Moving Costs Checklist
Moving isn’t a cheap process. Unfortunately, though, many who have never before moved don’t understand just how costly it can be. Below are just a handful of the costs that you’ll need to plan for as you are preparing to move to a new home or to a new apartment.
The costs of moving will start to add up long before you put your boxes on a moving truck. Preparing for these costs is a good way to ensure that you have enough money left over for the important costs that are going to come later in the process.
Before you move, you have to clean. Whether it’s your own home or a rental, you’re going to need to get your home into good shape before someone else moves in. If you’re moving out of a rental unit, your failure to clean can cost you quite a bit of money. If you don’t clean up before you put your house on the market, on the other hand, you might find yourself losing out on a sale.
You will want to think about how much work it takes to clean your home and how likely you are to do a good job. If you are in a small apartment, for example, you might break down this cost to that of a few cleaning supplies. If you are in a bigger place, on the other hand, you might be better served by having a cleaning service come in to help you. Remember, your time is a valuable asset so you might be better of letting professionals handle the cleaning of your home.
Moving supplies always cost more than you might expect. You’ll need more than just a few boxes – prepare to buy everything from packing tape to markets and even bubble wrap in order to make sure that your home is properly packed and ready to go. It’s almost always a better idea to buy too many boxes than too few, especially if you have never moved before. The better prepared you are for the move, the easier it’s going to be.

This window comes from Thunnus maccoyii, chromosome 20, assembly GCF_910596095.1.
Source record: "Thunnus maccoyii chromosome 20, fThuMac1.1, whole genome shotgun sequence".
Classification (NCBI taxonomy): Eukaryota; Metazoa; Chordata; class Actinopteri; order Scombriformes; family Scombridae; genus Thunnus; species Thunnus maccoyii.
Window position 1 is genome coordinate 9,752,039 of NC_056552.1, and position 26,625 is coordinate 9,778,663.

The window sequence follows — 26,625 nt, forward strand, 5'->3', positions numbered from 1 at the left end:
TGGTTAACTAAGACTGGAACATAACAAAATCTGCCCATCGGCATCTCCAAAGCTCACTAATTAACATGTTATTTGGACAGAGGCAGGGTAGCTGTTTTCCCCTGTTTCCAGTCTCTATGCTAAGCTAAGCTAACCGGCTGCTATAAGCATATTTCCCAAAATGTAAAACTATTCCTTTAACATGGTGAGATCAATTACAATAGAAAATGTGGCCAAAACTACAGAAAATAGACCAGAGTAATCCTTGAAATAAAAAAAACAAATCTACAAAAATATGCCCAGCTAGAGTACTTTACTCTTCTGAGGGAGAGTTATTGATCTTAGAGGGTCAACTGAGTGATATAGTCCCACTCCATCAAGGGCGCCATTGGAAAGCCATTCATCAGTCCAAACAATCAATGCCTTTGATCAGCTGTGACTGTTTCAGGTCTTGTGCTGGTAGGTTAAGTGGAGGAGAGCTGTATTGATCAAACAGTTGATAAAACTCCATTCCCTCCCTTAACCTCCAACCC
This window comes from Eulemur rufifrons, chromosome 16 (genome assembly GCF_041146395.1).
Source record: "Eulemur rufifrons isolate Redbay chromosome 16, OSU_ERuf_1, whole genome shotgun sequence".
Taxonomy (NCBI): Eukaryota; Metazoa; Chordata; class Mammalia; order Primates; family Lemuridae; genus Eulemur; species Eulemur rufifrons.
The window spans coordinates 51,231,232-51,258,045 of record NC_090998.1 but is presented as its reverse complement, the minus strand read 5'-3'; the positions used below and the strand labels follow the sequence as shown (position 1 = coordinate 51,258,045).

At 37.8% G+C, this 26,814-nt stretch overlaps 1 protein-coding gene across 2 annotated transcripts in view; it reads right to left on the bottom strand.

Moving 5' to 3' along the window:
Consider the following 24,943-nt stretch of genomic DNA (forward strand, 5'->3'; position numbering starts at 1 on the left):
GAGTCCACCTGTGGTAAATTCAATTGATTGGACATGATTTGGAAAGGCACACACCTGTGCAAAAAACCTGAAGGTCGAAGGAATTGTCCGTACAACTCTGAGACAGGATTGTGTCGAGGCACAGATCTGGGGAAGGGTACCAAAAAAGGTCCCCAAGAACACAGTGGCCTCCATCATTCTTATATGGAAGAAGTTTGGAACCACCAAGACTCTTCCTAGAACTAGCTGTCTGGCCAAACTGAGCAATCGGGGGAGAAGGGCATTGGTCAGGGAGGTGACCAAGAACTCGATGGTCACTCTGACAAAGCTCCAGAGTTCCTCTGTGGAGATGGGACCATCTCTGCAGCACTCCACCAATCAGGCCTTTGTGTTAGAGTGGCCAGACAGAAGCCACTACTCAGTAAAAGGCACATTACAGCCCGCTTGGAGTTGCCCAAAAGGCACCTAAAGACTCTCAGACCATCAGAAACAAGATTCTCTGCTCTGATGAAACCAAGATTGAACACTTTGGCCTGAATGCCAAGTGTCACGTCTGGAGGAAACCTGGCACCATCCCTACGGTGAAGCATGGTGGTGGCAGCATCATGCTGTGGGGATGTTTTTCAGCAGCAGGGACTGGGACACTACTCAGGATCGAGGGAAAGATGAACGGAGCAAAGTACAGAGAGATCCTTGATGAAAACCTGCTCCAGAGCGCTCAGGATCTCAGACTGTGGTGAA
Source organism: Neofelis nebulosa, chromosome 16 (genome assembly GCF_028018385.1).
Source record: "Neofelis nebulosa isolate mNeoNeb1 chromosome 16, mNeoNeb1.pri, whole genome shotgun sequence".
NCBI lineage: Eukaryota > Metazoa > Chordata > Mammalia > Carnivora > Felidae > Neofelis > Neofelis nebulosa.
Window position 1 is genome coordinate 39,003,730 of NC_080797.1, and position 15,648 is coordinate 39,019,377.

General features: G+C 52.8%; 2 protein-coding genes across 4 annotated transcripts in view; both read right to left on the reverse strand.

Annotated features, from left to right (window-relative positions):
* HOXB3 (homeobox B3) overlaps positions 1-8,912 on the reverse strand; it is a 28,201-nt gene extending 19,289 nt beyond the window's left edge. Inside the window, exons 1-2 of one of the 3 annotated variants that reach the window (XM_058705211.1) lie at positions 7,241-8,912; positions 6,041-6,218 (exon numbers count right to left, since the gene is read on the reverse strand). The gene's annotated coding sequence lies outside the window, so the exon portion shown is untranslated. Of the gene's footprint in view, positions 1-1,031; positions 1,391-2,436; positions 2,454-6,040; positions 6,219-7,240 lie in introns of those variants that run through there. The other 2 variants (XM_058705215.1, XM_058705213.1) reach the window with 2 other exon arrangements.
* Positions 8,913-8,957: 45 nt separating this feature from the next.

There are, of course, always ways to save on this part of your move. Visiting grocery stores or liquor stores is a great way to get free boxes, while you might be able to get some kind of filler material from a local shipping store. Don’t be afraid to ask others in your neighborhood who have recently moved for their spare boxes, either – this not only helps you to save money, but it can help save your neighbors a trip to the dump.
Fees and Other Costs
Finally, make sure that you’re ready to deal with all of the little things that come from moving out of your current place. This is mostly something that impacts renters, as landlords tend to have a fairly long list of potential charges awaiting their tenants when they move out. Be prepared to pay for any repair costs as well as any fees that are associated with move-outs – some rental companies now charge a deep-cleaning fee regardless of how well you might have cleaned up your dwelling before the end of your rental contract.
There might be some other smaller associated costs that come with moving out even if you own your own home. Be prepared to pay to get your lawn mowed one list time before move out, or to settle any remaining fees that you have with your HOA. Settle up any accounts you have left before you the day of your move so that you don’t get hounded by creditors after you settle into your new home.
When most people think of moving costs, they’re thinking of the cost that they need to make on their moving day. While these are definitely some of the biggest costs, they’re also costs that many people ignore until they’re hit with some fairly serious sticker shock. If you can plan ahead, you’ll be able to incorporate these expenditures into your budget.
Regardless of how you choose to move, you’re going to incur some costs when it comes to transportation. If you plan on throwing everything you own into the back of your own van, you’re not just looking at the cost of gas – you’re looking at the time you have to take off of work to make the move as well as the time you’ll need to recover. If you can enlist a handful of friends to help you move, you’ll likely want to factor in at least the cost of paying for gas as well as feeding your friends.
If you choose a more traditional moving arrangement, you’re looking at the cost of a truck as well as the cost of any movers. Most reliable companies charge a flat fee for the service as well as an hourly charge. Some also charge a specific rate based on the mileage of the truck. If you don’t hire a moving service, be aware that you’re probably going to have to pay a fee for the truck for a certain amount of time plus the cost of filling the gas tank back up to full.
See also: How Do Moving Companies Charge